Cal Thomas, one of my favorite commentators, has written an excellent column about the Writer’s Guild of America strike. You may read that article here, and I hope you will. I do want to comment on a few of Thomas’ observations. Thomas writes:
Female “scientists” on the crime shows display enough cleavage that if the commercial were for Victoria’s Secret, viewers wouldn’t notice the transition. Such fantasies don’t resemble any female scientist I know, nor would a professional woman dress like a hooker for the office.
I normally watch sports, news, and PBS shows exclusively, although I do enjoy the occasional crime drama. (I admit to being a Law & Order junkie, and I do watch Lost.) Last night I watched about 15 minutes of the CBS show Criminal Minds and all of CSI: NY. As I watched I noticed that every female FBI agent and/or scientist, with very few exceptions, was thin, attractive, and wearing a blouse that had a revealing neckline. I recalled a conversation that I had with my parents the week before. Dad was poking fun at one of my Mom’s favorite shows – Murder She Wrote. Dad said the show was so unrealistic because everywhere Angela Langsbury visited, someone died!
That conversation came to mind because the newer TV shows, with their “realistic” images, technology, etc. are even more unrealistic that the Angela Langsbury classic. How many police departments – local, state, or federal – are entirely populated by beautiful people? The only overweight and ugly character on Criminal Minds was shot in last night’s episode. They may have killed her off!
Here again is Cal Thomas:
Rather than watch re-runs (new or old), now would be a good time to consider turning off the TV and returning to those thrilling days of yesteryear, before the Lone Ranger, even before TV. That’s when families scheduled dinner together and talked about the day’s events and developments in the world. Useful information was passed from adult to child and back. Before TV, more people read books. They also read newspapers and there were more of them to read. Readers talked with others about what they had read. Good stories by good writers transported readers to other worlds, giving them vicarious experiences that made them feel good, offering hope and laughter.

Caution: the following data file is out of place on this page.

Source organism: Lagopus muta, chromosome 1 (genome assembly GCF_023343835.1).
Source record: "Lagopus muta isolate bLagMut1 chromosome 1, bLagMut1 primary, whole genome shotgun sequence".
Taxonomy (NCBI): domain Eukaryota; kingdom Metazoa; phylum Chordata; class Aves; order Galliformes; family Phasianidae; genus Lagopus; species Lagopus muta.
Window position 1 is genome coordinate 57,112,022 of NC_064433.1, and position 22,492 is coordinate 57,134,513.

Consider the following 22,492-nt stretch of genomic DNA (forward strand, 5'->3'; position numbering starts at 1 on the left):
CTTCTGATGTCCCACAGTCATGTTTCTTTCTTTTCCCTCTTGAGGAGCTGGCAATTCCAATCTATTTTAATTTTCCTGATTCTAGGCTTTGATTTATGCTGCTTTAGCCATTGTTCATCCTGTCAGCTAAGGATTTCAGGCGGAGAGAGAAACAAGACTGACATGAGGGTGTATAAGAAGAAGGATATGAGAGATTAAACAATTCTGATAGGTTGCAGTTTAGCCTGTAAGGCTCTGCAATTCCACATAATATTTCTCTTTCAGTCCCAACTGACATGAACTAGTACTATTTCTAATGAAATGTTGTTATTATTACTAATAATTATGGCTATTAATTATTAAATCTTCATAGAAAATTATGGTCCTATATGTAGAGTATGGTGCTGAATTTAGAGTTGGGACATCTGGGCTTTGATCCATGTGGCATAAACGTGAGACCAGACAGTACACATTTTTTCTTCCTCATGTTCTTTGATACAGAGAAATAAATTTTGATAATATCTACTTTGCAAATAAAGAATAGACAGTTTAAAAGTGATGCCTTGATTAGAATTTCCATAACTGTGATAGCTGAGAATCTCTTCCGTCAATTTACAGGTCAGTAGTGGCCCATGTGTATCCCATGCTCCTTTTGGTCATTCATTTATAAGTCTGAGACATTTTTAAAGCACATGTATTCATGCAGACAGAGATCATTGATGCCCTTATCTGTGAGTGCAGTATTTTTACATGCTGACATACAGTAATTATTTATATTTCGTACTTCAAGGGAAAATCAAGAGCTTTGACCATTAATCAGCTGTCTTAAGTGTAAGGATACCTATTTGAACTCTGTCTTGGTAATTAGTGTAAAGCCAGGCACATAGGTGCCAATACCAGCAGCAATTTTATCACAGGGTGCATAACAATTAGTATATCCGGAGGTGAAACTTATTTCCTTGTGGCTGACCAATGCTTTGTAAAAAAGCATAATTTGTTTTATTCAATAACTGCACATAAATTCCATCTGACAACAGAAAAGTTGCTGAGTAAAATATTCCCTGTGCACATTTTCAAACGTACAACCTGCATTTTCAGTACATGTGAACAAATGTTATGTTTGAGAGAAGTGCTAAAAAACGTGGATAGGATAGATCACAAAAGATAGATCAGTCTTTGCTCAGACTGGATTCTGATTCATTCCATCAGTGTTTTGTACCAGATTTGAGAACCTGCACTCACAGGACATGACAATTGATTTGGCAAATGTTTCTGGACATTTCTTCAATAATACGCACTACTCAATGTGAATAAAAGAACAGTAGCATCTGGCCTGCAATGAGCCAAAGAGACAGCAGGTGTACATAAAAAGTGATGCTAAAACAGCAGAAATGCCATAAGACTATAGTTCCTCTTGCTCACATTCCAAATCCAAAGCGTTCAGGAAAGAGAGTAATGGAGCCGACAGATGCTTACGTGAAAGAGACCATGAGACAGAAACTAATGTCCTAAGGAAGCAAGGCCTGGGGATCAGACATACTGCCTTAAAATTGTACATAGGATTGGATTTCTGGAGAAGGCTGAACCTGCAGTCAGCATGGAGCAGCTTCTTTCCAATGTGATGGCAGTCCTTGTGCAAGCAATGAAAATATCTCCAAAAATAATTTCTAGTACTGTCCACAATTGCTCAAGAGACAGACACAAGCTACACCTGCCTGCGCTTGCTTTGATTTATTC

He makes an excellent point. I’m sure most of the Oxgoad readers are unaffected by the WGA strike; even unaware of it. Still, it is good to be reminded to not only take time out for one’s family, but to make time. Eat at least one meal a day together, at the dining room table not on TV trays in front of the TV. Purposefully communicate, not just in do’s and dont’s, but about your day and theirs, about what is going on in the world, and, most importantly, about God’s Word and how it relates to them and their environment.
The WGA is on strike, and no end is in sight.